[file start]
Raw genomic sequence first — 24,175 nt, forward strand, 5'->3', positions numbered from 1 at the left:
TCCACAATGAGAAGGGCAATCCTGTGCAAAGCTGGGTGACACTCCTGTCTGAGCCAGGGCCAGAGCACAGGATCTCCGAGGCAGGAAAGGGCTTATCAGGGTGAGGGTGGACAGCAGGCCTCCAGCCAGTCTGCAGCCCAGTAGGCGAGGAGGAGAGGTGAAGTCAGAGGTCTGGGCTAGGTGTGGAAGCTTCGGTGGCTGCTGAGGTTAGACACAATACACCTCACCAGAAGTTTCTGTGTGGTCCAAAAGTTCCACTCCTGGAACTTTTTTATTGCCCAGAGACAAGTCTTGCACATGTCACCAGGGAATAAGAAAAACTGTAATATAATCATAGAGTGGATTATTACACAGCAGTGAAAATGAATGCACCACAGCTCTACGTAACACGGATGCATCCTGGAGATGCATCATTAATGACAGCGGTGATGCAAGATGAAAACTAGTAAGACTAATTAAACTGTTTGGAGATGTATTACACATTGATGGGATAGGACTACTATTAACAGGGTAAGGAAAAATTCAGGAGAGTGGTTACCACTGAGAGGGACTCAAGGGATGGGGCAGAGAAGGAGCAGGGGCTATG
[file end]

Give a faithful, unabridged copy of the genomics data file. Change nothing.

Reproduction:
Raw genomic sequence first — 24,175 nt, forward strand, 5'->3', positions numbered from 1 at the left:
TCCACAATGAGAAGGGCAATCCTGTGCAAAGCTGGGTGACACTCCTGTCTGAGCCAGGGCCAGAGCACAGGATCTCCGAGGCAGGAAAGGGCTTATCAGGGTGAGGGTGGACAGCAGGCCTCCAGCCAGTCTGCAGCCCAGTAGGCGAGGAGGAGAGGTGAAGTCAGAGGTCTGGGCTAGGTGTGGAAGCTTCGGTGGCTGCTGAGGTTAGACACAATACACCTCACCAGAAGTTTCTGTGTGGTCCAAAAGTTCCACTCCTGGAACTTTTTTATTGCCCAGAGACAAGTCTTGCACATGTCACCAGGGAATAAGAAAAACTGTAATATAATCATAGAGTGGATTATTACACAGCAGTGAAAATGAATGCACCACAGCTCTACGTAACACGGATGCATCCTGGAGATGCATCATTAATGACAGCGGTGATGCAAGATGAAAACTAGTAAGACTAATTAAACTGTTTGGAGATGTATTACACATTGATGGGATAGGACTACTATTAACAGGGTAAGGAAAAATTCAGGAGAGTGGTTACCACTGAGAGGGACTCAAGGGATGGGGCAGAGAAGGAGCAGGGGCTATG